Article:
Entries open for Honi Soit 2021 Writing Competition

How can we know the dancer from the dance?

An open letter to ballet.

Art by Shania O'Brien

I can’t remember which came first, my love for dance or my love for stories. But in a way, I guess that you combined both of these passions.

I can still remember the first time that I saw you. It was Christmas, and I was a toddler wearing a deep red velvet dress. You were a glittering masterpiece, a phantasmagoria of snow and sweets. I sat in awe of your beauty, knowing that your existence makes life remarkable, exquisite, splendid. You are every little girl’s dream, and you were mine.

The image of you is so romantic. The plush tuille of tutus, the pink satin of pointe shoes, the appearance of weightlessness. My image is wrapped in cliché. A child, donning my baby pink leotard and wrap skirt. My leotard metamorphosed from pink to blue to navy to black as I grew – my own transition from fragile duckling to black swan, all under your watchful eye.

Taught in broken French, you are perceived, not read. Bound by rules and form, you are rigorous and free all at once. Telling stories through coordination, muscular impulse, feeling; a complex language becomes digestible under your gaze. A performative pedagogy lingers through you. With every shared joy you teach me to laugh. When I fall or strain you teach me to cry. And then, you teach me to feel in between.

It is easier, of course, to find dignity in one’s solitude. But you forced me to find it in company. I warred between a fake enthusiasm and a deep and passionate love for you, surrounded by others that were doing the same. We danced together and alone, with and without you, moving closer and further away with each step. We told stories, and understood some. We gave to you, and you continued to take.

But our relationship was far from perfect. I can still feel the throbbing in my toes from hours spent en pointe. My hip bones still grind against each other when I move. My muscles still echo the astonishing pain that would linger for days after a stretch class. But the truth is, that a sort of masochistic delight is birthed from your grip. I told myself that you are only merciless to those that you love. That every agony is a signal that you are alive, growing, transforming. I think that the phrase ‘you make it look easy’ was invented for you. You hurt, effortlessly.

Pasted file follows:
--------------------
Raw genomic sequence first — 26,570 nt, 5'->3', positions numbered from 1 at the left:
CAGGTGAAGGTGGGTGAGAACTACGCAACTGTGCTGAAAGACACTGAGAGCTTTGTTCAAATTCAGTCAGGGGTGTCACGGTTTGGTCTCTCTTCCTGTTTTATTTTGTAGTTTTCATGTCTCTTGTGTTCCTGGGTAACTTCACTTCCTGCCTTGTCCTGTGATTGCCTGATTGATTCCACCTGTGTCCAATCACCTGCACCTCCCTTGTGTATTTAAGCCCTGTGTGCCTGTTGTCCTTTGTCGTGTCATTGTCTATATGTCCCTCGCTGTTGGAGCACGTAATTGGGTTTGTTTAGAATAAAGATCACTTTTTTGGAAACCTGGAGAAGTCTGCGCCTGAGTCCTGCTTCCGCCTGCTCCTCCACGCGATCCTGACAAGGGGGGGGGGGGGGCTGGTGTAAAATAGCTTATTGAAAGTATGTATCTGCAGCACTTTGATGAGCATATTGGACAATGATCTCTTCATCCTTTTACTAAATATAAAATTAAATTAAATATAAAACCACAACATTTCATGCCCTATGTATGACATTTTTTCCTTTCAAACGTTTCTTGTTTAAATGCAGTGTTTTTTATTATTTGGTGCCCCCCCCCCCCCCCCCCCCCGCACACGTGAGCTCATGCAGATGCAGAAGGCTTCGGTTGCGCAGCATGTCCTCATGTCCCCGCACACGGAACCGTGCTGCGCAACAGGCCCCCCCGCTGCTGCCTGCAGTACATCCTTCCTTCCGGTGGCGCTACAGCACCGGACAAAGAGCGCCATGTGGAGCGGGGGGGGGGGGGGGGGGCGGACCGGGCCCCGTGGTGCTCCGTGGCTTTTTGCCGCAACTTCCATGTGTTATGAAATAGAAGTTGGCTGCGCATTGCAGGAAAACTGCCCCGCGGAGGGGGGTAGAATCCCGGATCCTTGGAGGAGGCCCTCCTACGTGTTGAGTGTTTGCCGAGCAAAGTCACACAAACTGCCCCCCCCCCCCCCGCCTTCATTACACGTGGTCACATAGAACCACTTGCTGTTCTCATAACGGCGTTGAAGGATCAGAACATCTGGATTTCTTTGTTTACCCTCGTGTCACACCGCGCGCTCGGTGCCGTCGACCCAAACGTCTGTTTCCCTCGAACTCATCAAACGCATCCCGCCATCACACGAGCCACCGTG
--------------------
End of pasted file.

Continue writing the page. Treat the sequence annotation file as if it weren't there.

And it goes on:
I wish that you still made me feel like I was floating. I wish that I was thinking through movement. I wish that the rhythm and language were one again – that I wasn’t still trying to force them together onto a page. There is nothing quite like you – physically rewarding and intellectually interesting. My mind, my body, my heart, my being were, and still are, obsessed with you.

In my obsession, I think about our fifteen year love affair, and convince myself that I could return to you. I search the internet for classes and scale YouTube for videos. But all the same, I am scared of killing the memory of you that I hold onto like a precious jewel. I’m scared of losing you, but more than that, I am scared of hating you. You were my vacation from the linguistic, but now the linguistic attempts to fill the hole that you left behind. I have traded my body for a pen, preserving an archive of longing with every stroke. There is no reader, beholder or listener here, but myself.

It’s been almost 4 years since I left you, and still, I’m finding it hard to say goodbye. I don’t know if I will ever get over you – you’ve left an imprint on my body and my selfhood. I stand at traffic lights in first position. I walk like my shoulders are being pulled back by invisible hands. Scattered memories of choreography are preserved on discs for posterity. Remnants of you are stuffed in the bottom of my drawers, lycra pieces that I can’t bring myself to throw away.

Roland Barthes claimed that we each have our own rhythm of suffering, and as I lament that my ankles have grown weak, and my limbs less supple, I assume that my suffering clings to the scores of Tchaikovsky and Delibes. I forget and remember, forget and remember you until my mind won’t let go. I write what I wish to retrieve. My memory is a theatre, and it is there that I’m still with you. That I’m still dancing.

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